But occasionally, you’ll find an athlete that doesn’t have the need to be their best. They just show up. Most likely they are very talented, otherwise they wouldn’t have made it this far; probably for most of their life they have relied and thrived on talent alone.
Trying to motivate someone that doesn’t have internal motivation is exhausting and more importantly, it doesn’t really work long term. It makes you frustrated and it takes your focus away from other players and other responsibilities. So what is the solution?
Many people that don’t seem motivated are just scared to try. They’ve...
Sometimes what a program really needs is a total and complete culture change. Whether you are a new coaching staff trying to shift the mindset of your whole program, your whole athletic department, your whole university or you've been frustrated with a team that just accepts being mediocre and you need to shake things up, mental performance training just might be the missing link.
Positive Performance Training was honored to work with the University of Albany last year. They had an awesome brand new coaching staff –Katie Abrahamson-Henderson, Fred Castro, Mary Grimes, Amber Metoyer, and Tahnee Balerio. They were PUMPED to be there, all winners in their own lives and ready to shake their players into a ‘take no prisoners attitude.’
But it's not always that easy. External motivation only works for so long, no coaching staff can ‘want it’ for their players: the PLAYERS had to believe. And at first, they didn’t. They were used to losing, they...
It’s truly a marvel of modern science that we have so many different ways to reduce injuries, minimize their effect, speed up recovery, rehabilitate after trauma and generally allow an athlete to compete with injuries that, even a decade ago, would have kept them on the sidelines.
In my own collegiate years, I used a variety of contraptions I’d never heard of before: a bone-growth stimulating machine, high-powered ultrasound, an automatic pressurized ankle boot, and a pocket-sized electric stimulation machine. I had customized orthotics, mouth guards, braces and one very confusing shoulder sling … custom made, of course.
Physically, I was more than taken care of, and I have no doubt that each one of those elaborate and costly contraptions helped me a great deal. I’m grateful for that. But psychologically, I had few resources to turn to when I was injured.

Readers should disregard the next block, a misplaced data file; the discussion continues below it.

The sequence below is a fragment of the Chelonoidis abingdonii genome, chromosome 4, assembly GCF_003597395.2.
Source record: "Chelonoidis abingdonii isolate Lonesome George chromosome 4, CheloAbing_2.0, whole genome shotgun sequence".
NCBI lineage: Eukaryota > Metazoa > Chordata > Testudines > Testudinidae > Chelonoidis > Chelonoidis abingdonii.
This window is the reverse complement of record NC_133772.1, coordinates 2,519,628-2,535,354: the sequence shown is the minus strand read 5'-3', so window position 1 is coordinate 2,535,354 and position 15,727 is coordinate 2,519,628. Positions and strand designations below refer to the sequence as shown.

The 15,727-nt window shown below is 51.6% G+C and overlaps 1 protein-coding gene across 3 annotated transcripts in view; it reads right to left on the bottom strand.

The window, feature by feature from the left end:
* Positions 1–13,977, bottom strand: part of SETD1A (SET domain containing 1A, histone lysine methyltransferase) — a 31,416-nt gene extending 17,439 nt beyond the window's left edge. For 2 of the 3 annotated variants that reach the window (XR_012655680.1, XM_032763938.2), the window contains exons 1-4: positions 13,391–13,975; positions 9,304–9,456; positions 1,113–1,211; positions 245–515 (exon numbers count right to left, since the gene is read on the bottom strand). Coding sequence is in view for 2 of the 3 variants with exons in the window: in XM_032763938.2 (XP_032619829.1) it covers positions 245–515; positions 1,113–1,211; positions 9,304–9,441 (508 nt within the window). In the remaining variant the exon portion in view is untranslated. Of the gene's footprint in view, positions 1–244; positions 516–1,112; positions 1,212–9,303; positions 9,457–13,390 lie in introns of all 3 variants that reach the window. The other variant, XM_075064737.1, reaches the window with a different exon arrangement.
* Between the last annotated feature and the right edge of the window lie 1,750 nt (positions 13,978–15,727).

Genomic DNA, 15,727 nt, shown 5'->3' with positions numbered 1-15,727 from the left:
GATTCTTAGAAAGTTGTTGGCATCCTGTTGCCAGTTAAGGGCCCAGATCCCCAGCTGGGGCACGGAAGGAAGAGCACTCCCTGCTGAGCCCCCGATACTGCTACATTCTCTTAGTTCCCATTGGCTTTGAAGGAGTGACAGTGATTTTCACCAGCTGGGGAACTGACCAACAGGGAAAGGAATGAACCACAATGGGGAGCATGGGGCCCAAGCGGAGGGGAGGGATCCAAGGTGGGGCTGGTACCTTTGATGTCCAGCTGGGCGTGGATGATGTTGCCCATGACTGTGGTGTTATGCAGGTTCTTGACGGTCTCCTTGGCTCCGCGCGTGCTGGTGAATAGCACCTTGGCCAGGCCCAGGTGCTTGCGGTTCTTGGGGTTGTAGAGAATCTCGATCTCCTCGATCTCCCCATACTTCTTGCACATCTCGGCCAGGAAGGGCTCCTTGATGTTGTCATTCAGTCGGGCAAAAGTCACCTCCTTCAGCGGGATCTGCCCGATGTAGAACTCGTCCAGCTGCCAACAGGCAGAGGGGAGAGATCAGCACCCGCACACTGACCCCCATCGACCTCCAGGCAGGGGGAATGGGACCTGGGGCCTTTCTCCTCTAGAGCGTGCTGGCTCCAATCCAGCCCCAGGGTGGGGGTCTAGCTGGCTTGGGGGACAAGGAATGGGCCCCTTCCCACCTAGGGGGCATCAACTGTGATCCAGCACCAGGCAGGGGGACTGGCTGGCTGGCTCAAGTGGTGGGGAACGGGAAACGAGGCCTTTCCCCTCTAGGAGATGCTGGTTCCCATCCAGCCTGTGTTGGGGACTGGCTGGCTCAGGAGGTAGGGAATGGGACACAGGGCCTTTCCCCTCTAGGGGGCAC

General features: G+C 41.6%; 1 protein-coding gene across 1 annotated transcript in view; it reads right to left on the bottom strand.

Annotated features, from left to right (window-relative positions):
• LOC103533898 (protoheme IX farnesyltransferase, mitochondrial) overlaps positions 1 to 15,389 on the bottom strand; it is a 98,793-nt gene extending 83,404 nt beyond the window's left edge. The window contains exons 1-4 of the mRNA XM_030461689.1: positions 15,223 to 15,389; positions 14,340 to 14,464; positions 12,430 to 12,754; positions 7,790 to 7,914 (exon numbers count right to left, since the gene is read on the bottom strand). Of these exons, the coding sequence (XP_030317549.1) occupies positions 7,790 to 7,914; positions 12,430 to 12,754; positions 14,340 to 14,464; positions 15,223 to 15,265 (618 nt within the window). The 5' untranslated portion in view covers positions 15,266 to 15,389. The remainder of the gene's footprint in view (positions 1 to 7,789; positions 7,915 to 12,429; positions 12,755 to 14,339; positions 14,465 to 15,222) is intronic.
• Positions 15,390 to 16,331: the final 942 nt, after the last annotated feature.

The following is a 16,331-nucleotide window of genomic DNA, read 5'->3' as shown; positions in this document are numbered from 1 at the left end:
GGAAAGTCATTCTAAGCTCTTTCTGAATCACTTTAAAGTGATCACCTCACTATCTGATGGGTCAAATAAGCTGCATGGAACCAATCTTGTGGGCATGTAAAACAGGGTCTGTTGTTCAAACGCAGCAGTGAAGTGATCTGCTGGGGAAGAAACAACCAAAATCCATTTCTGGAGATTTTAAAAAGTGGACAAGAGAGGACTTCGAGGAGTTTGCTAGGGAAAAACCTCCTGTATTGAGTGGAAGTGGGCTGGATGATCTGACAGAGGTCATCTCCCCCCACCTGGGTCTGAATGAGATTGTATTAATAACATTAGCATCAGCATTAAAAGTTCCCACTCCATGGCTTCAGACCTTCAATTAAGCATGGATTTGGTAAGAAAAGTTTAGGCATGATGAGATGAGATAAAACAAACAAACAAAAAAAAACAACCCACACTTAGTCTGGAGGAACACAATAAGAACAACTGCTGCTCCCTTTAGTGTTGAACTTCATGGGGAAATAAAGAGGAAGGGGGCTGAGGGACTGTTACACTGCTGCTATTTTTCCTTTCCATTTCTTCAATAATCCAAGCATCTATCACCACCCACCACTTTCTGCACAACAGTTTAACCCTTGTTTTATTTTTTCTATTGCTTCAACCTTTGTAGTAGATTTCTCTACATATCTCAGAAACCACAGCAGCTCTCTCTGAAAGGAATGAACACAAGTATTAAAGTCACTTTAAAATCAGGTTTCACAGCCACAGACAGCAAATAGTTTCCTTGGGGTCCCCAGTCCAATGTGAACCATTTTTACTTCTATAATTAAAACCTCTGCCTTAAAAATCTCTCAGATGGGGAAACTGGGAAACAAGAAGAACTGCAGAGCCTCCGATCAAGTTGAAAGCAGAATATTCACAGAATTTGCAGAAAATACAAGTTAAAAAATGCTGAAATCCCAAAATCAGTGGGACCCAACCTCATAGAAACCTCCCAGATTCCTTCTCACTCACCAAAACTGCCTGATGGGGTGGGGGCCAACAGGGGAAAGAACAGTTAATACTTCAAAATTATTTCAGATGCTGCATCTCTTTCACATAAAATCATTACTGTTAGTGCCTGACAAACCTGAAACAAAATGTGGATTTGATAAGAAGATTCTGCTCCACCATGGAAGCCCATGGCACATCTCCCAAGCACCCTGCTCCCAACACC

Teammates, coaches and trainers...
"Be mentally tough. Concentrate. You aren’t focusing. Get your mind right."
Everyone loves to TALK about mental game issues. Coaches, athletes, fans, media. Everyone wants to comment about the mental game aspects that are necessary for peak performance. But very few people actually know how to cultivate the mental skills that lead to enhanced performance.
We don’t expect to tell an athlete to get stronger, lose weight, shoot better, jump higher, get in better shape without telling them HOW to get there. If a coach tells an athlete that they need to get stronger to play better, they also point them to the strength coach so they have exercises to improve their strength. They just don’t tell them WHAT they need, they tell them HOW to get it.
But when it comes to mental skills, we assume everyone should get them (by magic?) or have them already (but deliberately don’t use them?). Everyone seems surprised when mental improvement isn’t automatic or blames the...
The thing about athletics is this: Everyone is watching. Whether you play professionally and on television or in your local golf tournament. Whether there are 15,000 people in the stands or 5, you are performing in public. This can add a great deal of pressure to a situation. No one really wants to let anyone else down or embarrass themselves. (Which is why public speaking is the #1 fear in America- ranked higher than death). And while that fear of embarrassment can be really uncomfortable, there actually is some biological reason for it. Our brain actually considers a ‘social death’ (i.e. complete and total embarrassment, rejection, public failure) comparable to real death because it could mean actually death. In primal terms, a ‘social death’ meant we were ostracized from the group that could protect us, the group that we depended on for survival. So some of this ‘fear’ is ingrained in us and some of it can be healthy and normal. It’s the...